Those colourful pinout diagrams

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Like this:

 

 

Also popular with mbed:

 

 

The mbed was the first place I saw these - but then I wasn't paying attention to Arduino.

 

So I don't know if this is an mbed idea that Arduino adopted, or vice-versa? Or they both appropriated it from elsewhere...?

 

Anyhow, my question is this: is there any standard or common convention to the colour coding of the functions?

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awneil wrote:

Anyhow, my question is this: is there any standard or common convention to the colour coding of the functions?

 

Not that I, in more years of doing this than I care to remember, have ever come across.

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Indeed. Newer Atmel datasheets color code the pinout, but I've never found any meaning to the colors, or the diagram inside. Looks like advertising to me. Perhaps that's why I always have to ask silly questions like, "How do you set the RTC to use the ULP oscillator."

 

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The absolutely key thing is that IT MUST LOOK PRETTY !

 

(I would therefore question whether putting blue adjacent to orange achieves this goal?

 

I think everyone finds Richard Of York Gave Battle In Vain a very pleasing colour sequence so I think I'd start with red on pin 1 and work round. Changing colours as an adjacent group of pins offer a different function. Save the pastels or complementary colours for when you run out of primary colours.

 

(Indigo and Violet are not the easiest colours to achieve with the colour selector here!)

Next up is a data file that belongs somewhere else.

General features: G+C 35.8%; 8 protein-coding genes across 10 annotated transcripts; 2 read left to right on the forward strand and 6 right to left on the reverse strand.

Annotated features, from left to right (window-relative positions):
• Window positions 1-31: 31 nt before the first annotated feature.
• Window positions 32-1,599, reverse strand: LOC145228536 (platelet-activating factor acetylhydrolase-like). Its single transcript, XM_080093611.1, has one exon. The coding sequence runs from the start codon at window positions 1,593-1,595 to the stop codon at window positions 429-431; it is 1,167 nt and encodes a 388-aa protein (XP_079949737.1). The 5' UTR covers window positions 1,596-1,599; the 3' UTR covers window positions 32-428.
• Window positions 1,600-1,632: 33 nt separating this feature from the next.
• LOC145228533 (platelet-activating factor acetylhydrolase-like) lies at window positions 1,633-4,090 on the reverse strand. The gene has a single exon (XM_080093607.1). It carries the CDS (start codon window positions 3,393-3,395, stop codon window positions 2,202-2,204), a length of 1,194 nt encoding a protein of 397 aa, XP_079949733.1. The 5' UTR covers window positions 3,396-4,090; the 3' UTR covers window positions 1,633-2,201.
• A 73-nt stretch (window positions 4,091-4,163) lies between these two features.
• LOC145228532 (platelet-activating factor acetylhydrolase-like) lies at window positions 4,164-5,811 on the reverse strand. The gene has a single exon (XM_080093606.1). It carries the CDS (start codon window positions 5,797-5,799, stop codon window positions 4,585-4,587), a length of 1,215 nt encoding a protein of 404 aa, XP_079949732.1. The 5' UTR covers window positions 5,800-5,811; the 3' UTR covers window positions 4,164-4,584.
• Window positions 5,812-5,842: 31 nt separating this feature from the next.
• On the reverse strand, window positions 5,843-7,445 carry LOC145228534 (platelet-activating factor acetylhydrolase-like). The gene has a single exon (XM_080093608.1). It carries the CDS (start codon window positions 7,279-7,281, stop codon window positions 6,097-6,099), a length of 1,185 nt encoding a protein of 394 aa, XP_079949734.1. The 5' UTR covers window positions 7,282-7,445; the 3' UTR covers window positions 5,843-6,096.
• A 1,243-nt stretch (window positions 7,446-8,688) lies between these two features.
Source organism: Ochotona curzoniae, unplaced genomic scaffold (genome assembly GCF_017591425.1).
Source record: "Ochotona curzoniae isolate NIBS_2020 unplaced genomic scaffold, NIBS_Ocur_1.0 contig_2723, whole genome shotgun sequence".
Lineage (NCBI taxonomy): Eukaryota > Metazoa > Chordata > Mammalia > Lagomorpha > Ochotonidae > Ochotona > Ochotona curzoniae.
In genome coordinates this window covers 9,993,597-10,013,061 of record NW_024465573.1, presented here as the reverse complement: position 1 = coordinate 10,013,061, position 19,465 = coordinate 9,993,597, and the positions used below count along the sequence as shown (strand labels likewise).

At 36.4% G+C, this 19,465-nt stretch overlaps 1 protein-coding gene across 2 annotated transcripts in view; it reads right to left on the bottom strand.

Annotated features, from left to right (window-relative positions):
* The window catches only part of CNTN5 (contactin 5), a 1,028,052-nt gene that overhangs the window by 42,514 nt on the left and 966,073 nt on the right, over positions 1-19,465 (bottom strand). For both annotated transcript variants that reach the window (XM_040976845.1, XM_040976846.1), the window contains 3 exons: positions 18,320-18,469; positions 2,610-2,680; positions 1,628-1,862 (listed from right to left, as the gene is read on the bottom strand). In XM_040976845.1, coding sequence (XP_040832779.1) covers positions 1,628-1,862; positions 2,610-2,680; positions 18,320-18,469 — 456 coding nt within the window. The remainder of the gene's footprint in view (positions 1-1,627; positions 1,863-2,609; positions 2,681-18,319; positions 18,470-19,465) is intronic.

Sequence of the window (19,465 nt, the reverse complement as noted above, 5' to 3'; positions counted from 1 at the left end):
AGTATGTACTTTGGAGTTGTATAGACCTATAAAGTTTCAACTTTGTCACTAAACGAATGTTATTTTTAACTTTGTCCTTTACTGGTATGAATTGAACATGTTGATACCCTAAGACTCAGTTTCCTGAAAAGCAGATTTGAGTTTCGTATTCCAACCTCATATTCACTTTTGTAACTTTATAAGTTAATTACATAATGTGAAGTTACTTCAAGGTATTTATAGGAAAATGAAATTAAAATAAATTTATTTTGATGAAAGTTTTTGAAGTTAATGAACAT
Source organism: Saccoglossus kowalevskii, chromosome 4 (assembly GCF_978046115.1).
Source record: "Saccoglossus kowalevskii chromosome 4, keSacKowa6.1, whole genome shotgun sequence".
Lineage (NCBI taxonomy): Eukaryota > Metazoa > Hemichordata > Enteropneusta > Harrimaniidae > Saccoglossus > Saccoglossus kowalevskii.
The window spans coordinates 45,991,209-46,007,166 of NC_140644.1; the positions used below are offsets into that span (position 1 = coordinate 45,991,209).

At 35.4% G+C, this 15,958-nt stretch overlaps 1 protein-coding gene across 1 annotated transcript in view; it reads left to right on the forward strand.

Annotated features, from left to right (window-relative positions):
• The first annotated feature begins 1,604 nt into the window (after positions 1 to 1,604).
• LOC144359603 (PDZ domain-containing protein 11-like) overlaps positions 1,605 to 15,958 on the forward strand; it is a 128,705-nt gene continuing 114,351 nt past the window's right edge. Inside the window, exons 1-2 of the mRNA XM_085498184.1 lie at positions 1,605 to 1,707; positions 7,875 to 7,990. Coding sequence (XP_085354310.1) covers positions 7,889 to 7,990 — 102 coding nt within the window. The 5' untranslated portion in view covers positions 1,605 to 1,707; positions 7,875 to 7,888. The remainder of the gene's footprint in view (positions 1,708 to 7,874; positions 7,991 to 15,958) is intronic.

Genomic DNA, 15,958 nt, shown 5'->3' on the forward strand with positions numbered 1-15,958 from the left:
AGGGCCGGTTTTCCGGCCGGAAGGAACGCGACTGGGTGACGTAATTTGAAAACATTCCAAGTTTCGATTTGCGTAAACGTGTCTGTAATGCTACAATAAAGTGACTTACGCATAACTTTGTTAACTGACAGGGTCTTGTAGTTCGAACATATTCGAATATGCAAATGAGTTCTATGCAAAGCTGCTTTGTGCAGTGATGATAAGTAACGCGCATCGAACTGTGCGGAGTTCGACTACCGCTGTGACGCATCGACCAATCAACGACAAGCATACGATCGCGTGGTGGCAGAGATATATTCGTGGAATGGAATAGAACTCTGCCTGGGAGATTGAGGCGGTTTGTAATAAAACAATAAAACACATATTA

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This is going to go rapidly OT smiley....

 

clawson wrote:

The absolutely key thing is that IT MUST LOOK PRETTY !

 

Pretty is in the eye of the beholder, especially if you are colour blind. I haver a friend who is colour blind and it is absolutely fascinating to talk to him about colour.

 

clawson wrote:

(I would therefore question whether putting blue adjacent to orange achieves this goal?

 

Ah, but I've long argued, especially with my art teacher wife, that ANY two colours side-by-side do not clash. It's only the introduction of a third that might causes problems.

 

It's interesting to consider how different languages deal with colour. There was no 'blue' in ancient Greek; the sky was described as 'bronze'. Russian has two words for Blue, not two different shades of the same colour but two distinct colours.

 

Anyway, back on-topic...

#1 Hardware Problem? https://www.avrfreaks.net/forum/...

#2 Hardware Problem? Read AVR042.

#3 All grounds are not created equal

#4 Have you proved your chip is running at xxMHz?

#5 "If you think you need floating point to solve the problem then you don't understand the problem. If you really do need floating point then you have a problem you do not understand."

Last Edited: Mon. Apr 20, 2015 - 01:01 PM
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I first became aware of these colourful pin outs through Alberto Piganti's work years ago. http://www.pighixxx.com/test/pin...